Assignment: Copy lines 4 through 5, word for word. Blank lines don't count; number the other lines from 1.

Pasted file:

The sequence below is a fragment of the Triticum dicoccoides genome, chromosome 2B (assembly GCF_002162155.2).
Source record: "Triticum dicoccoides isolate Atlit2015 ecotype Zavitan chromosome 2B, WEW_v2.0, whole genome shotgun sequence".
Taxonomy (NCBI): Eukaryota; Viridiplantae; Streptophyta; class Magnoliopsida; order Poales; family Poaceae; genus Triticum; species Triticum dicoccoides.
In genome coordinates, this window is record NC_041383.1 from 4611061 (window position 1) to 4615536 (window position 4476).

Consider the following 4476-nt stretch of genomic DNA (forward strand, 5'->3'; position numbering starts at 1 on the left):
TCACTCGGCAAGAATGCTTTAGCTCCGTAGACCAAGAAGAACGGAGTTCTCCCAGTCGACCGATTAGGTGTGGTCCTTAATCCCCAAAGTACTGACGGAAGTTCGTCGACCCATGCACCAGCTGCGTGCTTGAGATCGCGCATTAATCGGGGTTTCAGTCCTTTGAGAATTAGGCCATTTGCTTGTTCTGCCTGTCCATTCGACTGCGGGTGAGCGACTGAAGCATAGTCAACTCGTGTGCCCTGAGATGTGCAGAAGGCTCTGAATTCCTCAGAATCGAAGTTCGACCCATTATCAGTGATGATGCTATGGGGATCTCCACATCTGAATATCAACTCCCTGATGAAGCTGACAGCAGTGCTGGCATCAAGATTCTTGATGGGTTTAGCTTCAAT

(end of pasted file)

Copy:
In genome coordinates, this window is record NC_041383.1 from 4611061 (window position 1) to 4615536 (window position 4476).

Consider the following 4476-nt stretch of genomic DNA (forward strand, 5'->3'; position numbering starts at 1 on the left):